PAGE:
Adrian Peterson, who had rushed for three touchdowns but also had a hand in three fumbles, ran the ball on first and second down, producing only two yards. It looked as if Minnesota coach Brad Childress were playing for overtime—a risky move because if the Vikings didn't win the coin flip and gain first possession, they might not touch the ball in OT. Childress said later that his goal was to either end the fourth quarter with a score or keep the ball away from the Saints so they wouldn't get another shot in regulation. But the two-minute warning had come between Peterson's carries, and New Orleans quickly stopped the clock again with 1:52 left, forcing Minnesota's hand on third down. Now the Vikings would have to go to the air. But the next three plays—two Favre passes followed by a 14-yard run by Chester Taylor—produced three first downs and 44 yards. And when it was third-and-10 at the Saints' 33 with 19 seconds left, Minnesota called a timeout.
The noise in the dome was deafening for most of the night—the New Orleans Times-Picayune decibel meter measured the din as approaching jet-engine level at this point—and for one of the few times in the game Minnesota had a mix-up in communication before play resumed. There was an extra fullback, Naufahu Tahi, in the huddle. On the New Orleans' side of the ball, the alert Ayodele motioned one of the officials over and said, "They've got 12 men in the huddle." (An extra man in the huddle is illegal because the offense has the advantage of altering its lineup when it comes to the line without the defense receiving the same benefit.) The penalty pushed Minnesota from its 33-yard line (about a 50-yard field goal attempt for reliable Ryan Longwell) to the 38, slightly out of the kicker's range.
On third down at the 33, Childress would have called a running play and left the game up to Longwell. After the ball was moved back five yards, Childress needed five to 10 yards.
The Saints were lined up in man coverage when Vilma noticed the Vikings were in a formation he thought would result in two wideouts running pick plays—pass routes designed so that receivers cross paths in an attempt to bump the coverage men off the routes. At least one receiver would come open, Vilma figured, so he quickly changed the defensive call. "[Defensive coordinator] Gregg Williams trusts me to change calls like that, which I appreciate," Vilma said afterward. "So at the last second I changed us into Cover Two." The new coverage allowed cornerback Tracy Porter, aligned in the zone up the right seam where Sidney Rice was expected to run, to watch Favre's eyes instead of running with Rice and tracking only the receiver's motions. "I saw Brett locked onto Sidney," Porter said. "I was lucky. I was in the right place at the right time."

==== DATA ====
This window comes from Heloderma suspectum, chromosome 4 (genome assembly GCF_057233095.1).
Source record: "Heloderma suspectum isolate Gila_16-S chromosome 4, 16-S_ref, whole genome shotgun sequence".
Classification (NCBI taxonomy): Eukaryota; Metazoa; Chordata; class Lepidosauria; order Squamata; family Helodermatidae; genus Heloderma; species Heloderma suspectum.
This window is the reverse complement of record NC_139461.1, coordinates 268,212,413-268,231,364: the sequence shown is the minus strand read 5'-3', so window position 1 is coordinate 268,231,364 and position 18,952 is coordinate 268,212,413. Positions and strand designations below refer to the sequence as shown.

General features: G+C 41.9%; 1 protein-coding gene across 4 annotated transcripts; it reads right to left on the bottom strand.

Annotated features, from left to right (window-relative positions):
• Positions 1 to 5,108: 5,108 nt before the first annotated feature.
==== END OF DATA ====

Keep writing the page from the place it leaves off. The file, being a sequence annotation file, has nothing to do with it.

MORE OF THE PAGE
As the play unfolded and Favre rolled right, New Orleans took another calculated gamble. Some defensive coordinators would tell their players to spy a passer moving out of the pocket, making sure he doesn't turn into a runner. Not Williams. He told his team not to worry about Favre's running the ball. "Brett doesn't run," the free safety Sharper said. "We all knew that." With the Saints hanging back, Favre could have easily run for five to seven yards, setting the ball on the right hash mark for a winning field goal try. "I should have run," he said later.
Favre's pass was a bullet, but to the wrong man. Porter made the interception (the Vikings' fifth turnover of the day), ending Minnesota's golden opportunity—and, as it turned out, its season.
With the Saints winning the coin toss in overtime, Favre could only stew on the sideline, wishing for another chance as New Orleans drove to the Vikings' 22. Then rookie Garrett Hartley ran out to attempt the winning field goal. "Just imagine there's a fleur-de-lis between the two goal posts," Payton told Hartley, referring to the team's logo. Hartley's 40-yard kick was perfect.
After the game Favre seemed to feel sadder for his 10-year-old daughter, Breleigh, who last summer had encouraged him to come out of retirement again and keep playing, than he did for himself. "I'm sure her heart's broke," he said, pausing. "Of course, so is mine."
A mile down Poydras Street from the Superdome, at Ruth's Chris Steakhouse, Payton was entertaining a gathering of family, friends and the famous, as he usually does after home games. He so loved the Saturday-night video presentation to his team that he couldn't resist showing it to the group at the restaurant. Singers Kenny Chesney and Jimmy Buffett were there, as were some of the players and even one of Payton's old high school coaches from Naperville, Ill. After the video ended, Payton beamed like a proud father. He nodded in acknowledgment to Ronnie Lott, standing in the back of the room, just taking it all in.
The Saints were on their way.